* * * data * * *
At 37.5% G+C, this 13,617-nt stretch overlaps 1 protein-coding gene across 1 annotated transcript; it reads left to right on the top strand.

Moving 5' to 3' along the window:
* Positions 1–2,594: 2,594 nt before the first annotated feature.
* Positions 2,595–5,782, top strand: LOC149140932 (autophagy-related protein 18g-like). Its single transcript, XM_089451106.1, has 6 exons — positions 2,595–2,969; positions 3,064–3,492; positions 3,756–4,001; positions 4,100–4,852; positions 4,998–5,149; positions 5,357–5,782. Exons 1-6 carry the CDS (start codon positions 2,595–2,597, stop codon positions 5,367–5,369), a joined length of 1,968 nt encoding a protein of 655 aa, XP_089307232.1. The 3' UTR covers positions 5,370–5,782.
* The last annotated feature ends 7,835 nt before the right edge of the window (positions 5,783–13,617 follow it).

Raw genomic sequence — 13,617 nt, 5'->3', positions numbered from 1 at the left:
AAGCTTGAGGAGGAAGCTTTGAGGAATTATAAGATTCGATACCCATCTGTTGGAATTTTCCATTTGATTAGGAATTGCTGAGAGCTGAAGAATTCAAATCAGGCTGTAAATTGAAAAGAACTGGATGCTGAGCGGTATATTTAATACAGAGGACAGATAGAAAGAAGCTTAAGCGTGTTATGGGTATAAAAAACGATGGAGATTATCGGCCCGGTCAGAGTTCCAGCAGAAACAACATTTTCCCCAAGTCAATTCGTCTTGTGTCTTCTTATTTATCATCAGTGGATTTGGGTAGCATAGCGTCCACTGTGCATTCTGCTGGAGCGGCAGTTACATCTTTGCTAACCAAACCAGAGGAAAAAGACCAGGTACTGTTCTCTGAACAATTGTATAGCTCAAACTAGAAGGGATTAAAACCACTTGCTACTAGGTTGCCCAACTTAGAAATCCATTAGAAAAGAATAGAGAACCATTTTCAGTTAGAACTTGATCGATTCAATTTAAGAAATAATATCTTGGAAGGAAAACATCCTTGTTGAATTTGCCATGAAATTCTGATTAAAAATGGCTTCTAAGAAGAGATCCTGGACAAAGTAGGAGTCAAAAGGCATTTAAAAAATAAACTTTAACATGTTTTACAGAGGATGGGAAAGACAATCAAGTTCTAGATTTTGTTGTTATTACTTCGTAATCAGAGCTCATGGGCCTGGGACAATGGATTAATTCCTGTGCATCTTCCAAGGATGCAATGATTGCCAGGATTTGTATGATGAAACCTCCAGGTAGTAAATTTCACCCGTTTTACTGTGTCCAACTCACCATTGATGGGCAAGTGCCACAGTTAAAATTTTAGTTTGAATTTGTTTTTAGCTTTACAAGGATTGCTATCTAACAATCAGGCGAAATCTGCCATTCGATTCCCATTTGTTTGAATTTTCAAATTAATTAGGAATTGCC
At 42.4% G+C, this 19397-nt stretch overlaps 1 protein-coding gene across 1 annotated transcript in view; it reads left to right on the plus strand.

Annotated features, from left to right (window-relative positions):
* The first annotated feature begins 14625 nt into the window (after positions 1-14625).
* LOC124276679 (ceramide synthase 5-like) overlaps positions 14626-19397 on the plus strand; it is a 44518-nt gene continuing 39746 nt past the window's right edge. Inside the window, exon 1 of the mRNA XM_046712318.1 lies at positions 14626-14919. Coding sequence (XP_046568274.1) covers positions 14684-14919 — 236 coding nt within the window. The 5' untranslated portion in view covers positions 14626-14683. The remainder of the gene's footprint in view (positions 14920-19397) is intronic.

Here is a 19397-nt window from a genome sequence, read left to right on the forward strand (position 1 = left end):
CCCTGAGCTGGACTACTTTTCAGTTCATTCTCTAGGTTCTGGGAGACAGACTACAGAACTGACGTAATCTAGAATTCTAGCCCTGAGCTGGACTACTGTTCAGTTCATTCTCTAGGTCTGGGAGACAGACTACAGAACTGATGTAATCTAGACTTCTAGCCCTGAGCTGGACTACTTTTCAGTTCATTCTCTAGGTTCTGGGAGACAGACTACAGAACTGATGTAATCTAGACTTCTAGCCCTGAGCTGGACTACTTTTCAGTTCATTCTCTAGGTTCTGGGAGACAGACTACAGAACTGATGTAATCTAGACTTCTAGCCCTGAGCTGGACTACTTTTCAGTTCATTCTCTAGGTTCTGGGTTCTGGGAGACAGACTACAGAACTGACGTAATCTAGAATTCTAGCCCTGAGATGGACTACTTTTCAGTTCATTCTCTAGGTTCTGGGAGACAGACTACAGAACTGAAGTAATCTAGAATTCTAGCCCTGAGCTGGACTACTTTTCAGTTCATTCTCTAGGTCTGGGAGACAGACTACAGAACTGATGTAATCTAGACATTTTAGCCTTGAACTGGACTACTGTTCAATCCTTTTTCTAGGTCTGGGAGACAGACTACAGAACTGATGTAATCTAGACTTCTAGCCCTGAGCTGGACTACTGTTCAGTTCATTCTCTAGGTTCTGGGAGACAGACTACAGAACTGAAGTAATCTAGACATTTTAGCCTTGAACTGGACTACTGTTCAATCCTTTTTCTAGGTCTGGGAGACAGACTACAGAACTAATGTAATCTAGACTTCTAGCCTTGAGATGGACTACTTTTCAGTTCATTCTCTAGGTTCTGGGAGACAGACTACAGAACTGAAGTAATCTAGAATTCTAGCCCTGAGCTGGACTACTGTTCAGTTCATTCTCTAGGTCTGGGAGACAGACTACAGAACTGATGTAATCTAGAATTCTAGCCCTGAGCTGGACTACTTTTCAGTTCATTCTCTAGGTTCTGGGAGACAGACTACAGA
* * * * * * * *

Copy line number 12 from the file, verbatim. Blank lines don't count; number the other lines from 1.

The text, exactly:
Here is a 19397-nt window from a genome sequence, read left to right on the forward strand (position 1 = left end):